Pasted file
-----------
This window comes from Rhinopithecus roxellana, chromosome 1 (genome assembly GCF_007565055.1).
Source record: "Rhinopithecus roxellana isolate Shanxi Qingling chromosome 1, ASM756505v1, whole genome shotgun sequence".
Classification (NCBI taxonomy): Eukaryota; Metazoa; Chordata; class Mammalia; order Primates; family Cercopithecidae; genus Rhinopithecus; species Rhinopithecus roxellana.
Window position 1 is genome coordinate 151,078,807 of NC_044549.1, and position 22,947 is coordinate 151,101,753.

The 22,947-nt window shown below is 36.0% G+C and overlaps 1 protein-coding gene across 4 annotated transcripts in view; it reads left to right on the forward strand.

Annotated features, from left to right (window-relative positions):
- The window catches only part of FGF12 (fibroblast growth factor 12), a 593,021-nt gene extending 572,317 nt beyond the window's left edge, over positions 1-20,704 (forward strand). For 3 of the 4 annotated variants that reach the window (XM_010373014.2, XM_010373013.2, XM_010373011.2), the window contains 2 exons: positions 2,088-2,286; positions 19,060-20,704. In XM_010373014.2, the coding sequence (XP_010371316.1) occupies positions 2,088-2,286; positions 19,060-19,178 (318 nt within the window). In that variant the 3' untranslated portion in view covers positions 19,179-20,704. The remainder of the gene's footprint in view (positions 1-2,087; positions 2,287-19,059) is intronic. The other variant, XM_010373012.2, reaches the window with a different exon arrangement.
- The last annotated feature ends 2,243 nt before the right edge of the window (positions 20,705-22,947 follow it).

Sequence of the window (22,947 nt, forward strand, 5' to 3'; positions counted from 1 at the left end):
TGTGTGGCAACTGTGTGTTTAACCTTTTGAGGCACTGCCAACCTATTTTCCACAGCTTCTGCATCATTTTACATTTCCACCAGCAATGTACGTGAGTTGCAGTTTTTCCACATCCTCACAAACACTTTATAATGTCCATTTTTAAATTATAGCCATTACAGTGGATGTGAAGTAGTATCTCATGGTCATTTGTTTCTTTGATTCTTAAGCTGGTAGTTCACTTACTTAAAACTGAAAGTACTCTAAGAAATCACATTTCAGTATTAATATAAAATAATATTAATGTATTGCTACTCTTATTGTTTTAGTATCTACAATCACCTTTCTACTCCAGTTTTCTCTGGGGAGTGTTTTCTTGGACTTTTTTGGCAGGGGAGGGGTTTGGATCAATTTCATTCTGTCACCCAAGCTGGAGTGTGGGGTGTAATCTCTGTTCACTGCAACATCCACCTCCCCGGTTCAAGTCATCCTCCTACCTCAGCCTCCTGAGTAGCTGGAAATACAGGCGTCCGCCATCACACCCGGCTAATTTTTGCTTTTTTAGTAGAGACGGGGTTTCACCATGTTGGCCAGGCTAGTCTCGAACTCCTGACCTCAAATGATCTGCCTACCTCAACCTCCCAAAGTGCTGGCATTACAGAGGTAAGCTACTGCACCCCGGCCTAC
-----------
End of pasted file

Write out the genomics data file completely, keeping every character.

This window comes from Rhinopithecus roxellana, chromosome 1 (genome assembly GCF_007565055.1).
Source record: "Rhinopithecus roxellana isolate Shanxi Qingling chromosome 1, ASM756505v1, whole genome shotgun sequence".
Classification (NCBI taxonomy): Eukaryota; Metazoa; Chordata; class Mammalia; order Primates; family Cercopithecidae; genus Rhinopithecus; species Rhinopithecus roxellana.
Window position 1 is genome coordinate 151,078,807 of NC_044549.1, and position 22,947 is coordinate 151,101,753.

The 22,947-nt window shown below is 36.0% G+C and overlaps 1 protein-coding gene across 4 annotated transcripts in view; it reads left to right on the forward strand.

Annotated features, from left to right (window-relative positions):
- The window catches only part of FGF12 (fibroblast growth factor 12), a 593,021-nt gene extending 572,317 nt beyond the window's left edge, over positions 1-20,704 (forward strand). For 3 of the 4 annotated variants that reach the window (XM_010373014.2, XM_010373013.2, XM_010373011.2), the window contains 2 exons: positions 2,088-2,286; positions 19,060-20,704. In XM_010373014.2, the coding sequence (XP_010371316.1) occupies positions 2,088-2,286; positions 19,060-19,178 (318 nt within the window). In that variant the 3' untranslated portion in view covers positions 19,179-20,704. The remainder of the gene's footprint in view (positions 1-2,087; positions 2,287-19,059) is intronic. The other variant, XM_010373012.2, reaches the window with a different exon arrangement.
- The last annotated feature ends 2,243 nt before the right edge of the window (positions 20,705-22,947 follow it).

Sequence of the window (22,947 nt, forward strand, 5' to 3'; positions counted from 1 at the left end):
TGTGTGGCAACTGTGTGTTTAACCTTTTGAGGCACTGCCAACCTATTTTCCACAGCTTCTGCATCATTTTACATTTCCACCAGCAATGTACGTGAGTTGCAGTTTTTCCACATCCTCACAAACACTTTATAATGTCCATTTTTAAATTATAGCCATTACAGTGGATGTGAAGTAGTATCTCATGGTCATTTGTTTCTTTGATTCTTAAGCTGGTAGTTCACTTACTTAAAACTGAAAGTACTCTAAGAAATCACATTTCAGTATTAATATAAAATAATATTAATGTATTGCTACTCTTATTGTTTTAGTATCTACAATCACCTTTCTACTCCAGTTTTCTCTGGGGAGTGTTTTCTTGGACTTTTTTGGCAGGGGAGGGGTTTGGATCAATTTCATTCTGTCACCCAAGCTGGAGTGTGGGGTGTAATCTCTGTTCACTGCAACATCCACCTCCCCGGTTCAAGTCATCCTCCTACCTCAGCCTCCTGAGTAGCTGGAAATACAGGCGTCCGCCATCACACCCGGCTAATTTTTGCTTTTTTAGTAGAGACGGGGTTTCACCATGTTGGCCAGGCTAGTCTCGAACTCCTGACCTCAAATGATCTGCCTACCTCAACCTCCCAAAGTGCTGGCATTACAGAGGTAAGCTACTGCACCCCGGCCTAC